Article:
Gozo is Malta's smaller sister island. It is not an independent state but forms part of the Maltese archipelago. Gozo has a total land area of around 68.7 square kilometres with a population of approximately 31,000. It is around 14.5km long and 7.25km wide at its widest points. Victoria, (also known as Rabat) which geographically lies in the centre of the island, is the capital city of Gozo and is named after Queen Victoria. The villages in Gozo are still largely separate, unlike their Maltese counterparts where due to over-population and construction most villages have merged and it has become hard to distinguish where one village ends and the next starts. In Gozo one can find hills, green valleys, rugged landscapes, coastlines, and cliffs overlooking the sea. Besides making up breathtaking and picturesque views, they also give this tiny island its characteristic scenery. Gozo is sometimes called the island of ‘Three Hills'. The three hills refer to the villages of Xagħra, Nadur and Żebbuġ, the biggest hills on the island.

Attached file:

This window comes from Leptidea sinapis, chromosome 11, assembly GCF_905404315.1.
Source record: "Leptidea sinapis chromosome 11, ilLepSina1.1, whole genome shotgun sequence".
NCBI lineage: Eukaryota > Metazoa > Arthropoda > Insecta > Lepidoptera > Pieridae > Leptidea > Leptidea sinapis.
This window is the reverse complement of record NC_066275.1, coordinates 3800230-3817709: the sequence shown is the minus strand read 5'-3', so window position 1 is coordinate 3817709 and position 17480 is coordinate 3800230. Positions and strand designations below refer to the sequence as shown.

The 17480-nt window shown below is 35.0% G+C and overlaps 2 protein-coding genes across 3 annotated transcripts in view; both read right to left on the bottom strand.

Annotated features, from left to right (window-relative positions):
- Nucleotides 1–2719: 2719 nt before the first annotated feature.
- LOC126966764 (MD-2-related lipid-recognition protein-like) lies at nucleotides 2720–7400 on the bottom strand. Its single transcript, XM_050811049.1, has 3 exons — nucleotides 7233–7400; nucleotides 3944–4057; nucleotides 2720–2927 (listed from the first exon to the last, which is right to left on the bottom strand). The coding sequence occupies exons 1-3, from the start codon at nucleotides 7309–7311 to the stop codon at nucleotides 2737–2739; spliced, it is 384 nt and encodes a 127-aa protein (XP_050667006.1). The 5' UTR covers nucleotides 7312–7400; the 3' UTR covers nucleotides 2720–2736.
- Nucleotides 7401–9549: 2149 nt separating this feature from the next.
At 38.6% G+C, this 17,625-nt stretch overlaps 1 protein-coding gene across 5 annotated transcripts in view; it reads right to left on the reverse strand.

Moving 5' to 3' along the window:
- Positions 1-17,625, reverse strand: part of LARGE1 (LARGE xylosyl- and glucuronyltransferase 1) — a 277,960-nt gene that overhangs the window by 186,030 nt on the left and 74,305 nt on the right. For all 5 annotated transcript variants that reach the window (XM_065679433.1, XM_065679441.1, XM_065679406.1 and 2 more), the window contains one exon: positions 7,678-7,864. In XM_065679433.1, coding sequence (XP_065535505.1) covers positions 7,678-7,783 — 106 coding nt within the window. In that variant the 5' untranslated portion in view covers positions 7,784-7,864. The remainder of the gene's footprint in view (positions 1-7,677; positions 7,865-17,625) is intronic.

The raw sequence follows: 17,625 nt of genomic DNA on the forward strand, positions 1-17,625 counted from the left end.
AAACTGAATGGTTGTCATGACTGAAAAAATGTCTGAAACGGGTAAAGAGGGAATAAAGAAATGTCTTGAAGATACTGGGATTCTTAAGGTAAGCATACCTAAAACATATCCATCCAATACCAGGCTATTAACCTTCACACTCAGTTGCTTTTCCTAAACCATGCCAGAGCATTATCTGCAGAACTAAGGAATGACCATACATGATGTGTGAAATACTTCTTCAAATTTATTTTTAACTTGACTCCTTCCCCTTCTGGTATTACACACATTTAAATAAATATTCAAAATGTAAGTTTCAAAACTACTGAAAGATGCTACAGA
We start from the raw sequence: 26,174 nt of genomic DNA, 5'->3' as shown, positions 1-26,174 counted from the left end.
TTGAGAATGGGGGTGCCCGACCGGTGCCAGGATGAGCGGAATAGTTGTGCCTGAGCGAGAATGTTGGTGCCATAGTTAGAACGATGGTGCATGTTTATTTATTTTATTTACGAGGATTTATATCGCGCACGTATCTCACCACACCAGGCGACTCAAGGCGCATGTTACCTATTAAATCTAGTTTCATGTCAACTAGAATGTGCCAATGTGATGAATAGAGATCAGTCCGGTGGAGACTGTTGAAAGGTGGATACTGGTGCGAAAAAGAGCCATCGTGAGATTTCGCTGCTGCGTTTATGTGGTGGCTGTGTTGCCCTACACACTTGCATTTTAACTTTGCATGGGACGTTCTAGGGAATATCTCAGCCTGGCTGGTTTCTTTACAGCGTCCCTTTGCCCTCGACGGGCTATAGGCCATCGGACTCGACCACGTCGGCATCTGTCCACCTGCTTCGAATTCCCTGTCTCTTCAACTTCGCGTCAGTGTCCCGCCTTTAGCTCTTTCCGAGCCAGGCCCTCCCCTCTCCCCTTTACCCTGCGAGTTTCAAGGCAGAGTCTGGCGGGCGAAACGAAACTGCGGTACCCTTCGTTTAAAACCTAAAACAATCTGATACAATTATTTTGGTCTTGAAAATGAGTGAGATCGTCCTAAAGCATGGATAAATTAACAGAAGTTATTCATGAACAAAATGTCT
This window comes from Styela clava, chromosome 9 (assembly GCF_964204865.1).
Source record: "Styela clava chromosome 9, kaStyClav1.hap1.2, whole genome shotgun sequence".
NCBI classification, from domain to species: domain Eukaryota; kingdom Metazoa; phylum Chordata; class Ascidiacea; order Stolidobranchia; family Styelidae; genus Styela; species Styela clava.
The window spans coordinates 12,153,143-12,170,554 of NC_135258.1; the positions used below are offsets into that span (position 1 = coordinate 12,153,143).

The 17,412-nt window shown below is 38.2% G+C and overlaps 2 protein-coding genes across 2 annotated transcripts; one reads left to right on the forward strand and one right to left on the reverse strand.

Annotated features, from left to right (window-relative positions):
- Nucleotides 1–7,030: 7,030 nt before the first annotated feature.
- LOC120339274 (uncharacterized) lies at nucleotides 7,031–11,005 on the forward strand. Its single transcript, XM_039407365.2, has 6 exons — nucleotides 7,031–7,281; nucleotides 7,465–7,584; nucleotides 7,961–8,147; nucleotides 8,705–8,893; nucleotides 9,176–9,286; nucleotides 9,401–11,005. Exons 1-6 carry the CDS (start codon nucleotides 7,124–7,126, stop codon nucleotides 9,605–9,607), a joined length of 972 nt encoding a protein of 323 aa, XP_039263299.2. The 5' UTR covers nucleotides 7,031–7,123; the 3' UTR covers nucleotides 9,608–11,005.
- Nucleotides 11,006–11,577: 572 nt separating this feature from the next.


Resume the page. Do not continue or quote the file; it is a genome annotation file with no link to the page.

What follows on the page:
Despite its small size, Gozo boasts a history of over 7,000 years, a history and cultural heritage that goes a long way back. In Gozo one can find forts, historical sites and the world's oldest man-made free-standing prehistoric temple Ġgantija, which is found in the locality of Xagħra. People sometimes refer to Gozo as a place where time stands still. Many people warm to Gozo because of its sense of tranquillity and peace, an ideal place where to relax in its old-world charm.